US Gun Control or why policy detail matters…

P O’Neill with a great spot off Cspan on the gun control debate. It’s a snippet from the Senate Judiciary Committee:

O’Neill comments:

Senator Ted Cruz, Republican of Texas, thinks he has scored a massive point by showing that the Washington DC murder rate went up in the years after a gun ban was introduced. The Baltimore police chief Jim Johnson — an actual law enforcement official — points out that Northeastern cities experiencing this phenomenon were being swamped by unlicensed guns flooding in from outside.

It’s precisely in these is small ticket policy detail that the US may grind forward to finding some solution to the gun proliferation problem…


  • Kevsterino

    We haven’t agree what the problem is, Mick, and there lies the problem.

  • Kevsterino

    *agreed* damn my clumsy fingers!

  • Sen. Cruz, like many other members of Congress from both parties, is an ally of the National Rifle Association, which is today primarily a lobby representing gun manufacturers rather than hunters, target shooters, and other law-abiding gun owners. The measures being proposed by the Obama administration will not solve the problem of gun violence in America, but they will reduce it without intruding on the legitimate rights of law-abiding citizens. They will, however, cut into the profits of gun manufacturers who depend on legal sales at gun shows without background checks that end up in the hands of criminals. The NRA likes to pretend that these are all hobbyists. The NRA also likes to pretend that the definition of assault rifles is all a matter of “cosmetics” and appearance ignoring that these rifles are simply non-automatic civilian versions of assault rifles and that in the military lots of time is spent in training on single-shot firing at ranges and at rapid magazine changes and not at firing rifles on automatic.

  • Kevsterino

    One idea an old friend brought up last weekend would be very simple, wouldn’t cost much and leaves the 2nd Amendment intact. Put a trigger lock in the box with every gun. That would at least mitigate the problem of careless gun storage.

    As far as the whole “Assault Rifle” thing goes, too many people flapping their gums with no knowledge of how these things work.

  • Kevsterino,

    I remember a couple of years ago a US gun manufacturer said that they would be producing a gun which would have a fingerprint reading device of the trigger so that only a licensed owner could fire it. Did that ever happen?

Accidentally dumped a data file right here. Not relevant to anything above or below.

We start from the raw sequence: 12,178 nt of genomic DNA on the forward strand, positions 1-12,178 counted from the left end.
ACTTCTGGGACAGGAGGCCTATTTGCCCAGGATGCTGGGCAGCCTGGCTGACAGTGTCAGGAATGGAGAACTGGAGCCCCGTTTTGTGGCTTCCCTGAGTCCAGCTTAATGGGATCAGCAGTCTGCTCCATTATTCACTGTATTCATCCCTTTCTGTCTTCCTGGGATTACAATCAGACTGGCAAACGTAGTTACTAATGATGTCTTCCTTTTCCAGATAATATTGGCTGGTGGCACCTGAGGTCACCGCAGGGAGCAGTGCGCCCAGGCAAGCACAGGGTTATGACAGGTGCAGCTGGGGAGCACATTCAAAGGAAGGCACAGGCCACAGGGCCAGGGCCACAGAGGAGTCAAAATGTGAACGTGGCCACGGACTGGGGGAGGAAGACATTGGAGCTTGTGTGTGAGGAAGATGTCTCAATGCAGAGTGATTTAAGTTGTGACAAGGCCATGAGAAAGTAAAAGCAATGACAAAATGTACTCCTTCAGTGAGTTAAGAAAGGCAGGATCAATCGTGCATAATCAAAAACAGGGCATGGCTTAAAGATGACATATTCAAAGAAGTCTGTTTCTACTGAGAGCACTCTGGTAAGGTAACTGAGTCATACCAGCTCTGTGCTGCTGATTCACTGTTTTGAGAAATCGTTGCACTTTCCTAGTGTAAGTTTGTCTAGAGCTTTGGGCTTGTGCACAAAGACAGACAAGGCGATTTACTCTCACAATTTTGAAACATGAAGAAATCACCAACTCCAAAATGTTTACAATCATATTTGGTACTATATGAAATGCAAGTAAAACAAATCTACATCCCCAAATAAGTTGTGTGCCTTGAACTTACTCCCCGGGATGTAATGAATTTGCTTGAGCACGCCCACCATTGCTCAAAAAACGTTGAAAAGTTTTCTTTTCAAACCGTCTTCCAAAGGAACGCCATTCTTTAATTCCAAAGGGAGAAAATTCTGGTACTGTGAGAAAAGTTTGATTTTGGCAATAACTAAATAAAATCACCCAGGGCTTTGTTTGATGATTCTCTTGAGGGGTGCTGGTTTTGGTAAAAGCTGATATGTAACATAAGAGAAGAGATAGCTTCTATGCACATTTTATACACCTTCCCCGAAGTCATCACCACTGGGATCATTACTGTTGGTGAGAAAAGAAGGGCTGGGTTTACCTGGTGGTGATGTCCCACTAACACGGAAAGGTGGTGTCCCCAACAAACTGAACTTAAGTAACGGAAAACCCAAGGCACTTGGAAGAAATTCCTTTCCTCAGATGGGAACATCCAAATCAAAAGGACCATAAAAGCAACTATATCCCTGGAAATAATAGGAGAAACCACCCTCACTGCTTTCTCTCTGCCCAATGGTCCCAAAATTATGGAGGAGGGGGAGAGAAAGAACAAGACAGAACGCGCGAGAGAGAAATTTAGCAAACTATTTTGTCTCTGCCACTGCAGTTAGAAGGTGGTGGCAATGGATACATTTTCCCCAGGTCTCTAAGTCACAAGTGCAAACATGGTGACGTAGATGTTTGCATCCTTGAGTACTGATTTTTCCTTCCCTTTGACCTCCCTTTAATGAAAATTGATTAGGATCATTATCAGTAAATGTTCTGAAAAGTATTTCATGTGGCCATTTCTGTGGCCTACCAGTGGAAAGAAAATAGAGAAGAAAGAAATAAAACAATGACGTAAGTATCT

• Kevsterino

    Hey Joe (apologies to Jimi Hendrix),
    I don’t remember that idea coming from a manufacturer, but I do remember the idea. I think the key would be to keep the expense down, so as to enhance the chance it would be accepted. So far, I haven’t seen any guns with this feature. Last I heard, biometric stuff is pretty costly.

  • Greenflag

    tmitch57 ,

    ‘They will, however, cut into the profits of gun manufacturers who depend on legal sales at gun shows without background checks ‘

    And that’s all that matters for the NRA .Lesser profits for gun manufacturers means smaller donations for the NRA .

    It’s not about the Second Amendment and never was .

    Gabrielle Giffords put it simply yesterday at the Senate hearing.

  • Mick Fealty

    Kev, what would you say the problem is?

  • Kevsterino

    Locking up people who use guns commit crimes would be a step most Americans would agree with. I would also favor locking them up if they don’t safeguard their firearms, but I don’t think enough education has been tried at this stage for that step.

    We need the NRA crazies to get out of the way before we can get anything reasonable passed. Demanding people behave responsibly with regard to firearms does no harm to 2nd Amendment rights.

  • Kevsterino

    The NRA takes much upon themselves, acting as if they spoke for every gun owner and gun carrier in the US. They don’t speak for me, and I am licensed in both regards.

    Mick, we have people who own very powerful guns who haven’t a clue how to safely fire them, store them and carry them. And there are millions of them. When you buy a car, you have to prove you can operate the thing competently within the law. Guns are at least as dangerous, but I know of no state that requires people to prove their proficiency with a gun. Stupid!

  • pauluk

    Mr Joe, James Bond got himself one of those!

  • Kevsterino

    Or “The Law Giver” from Judge Dredd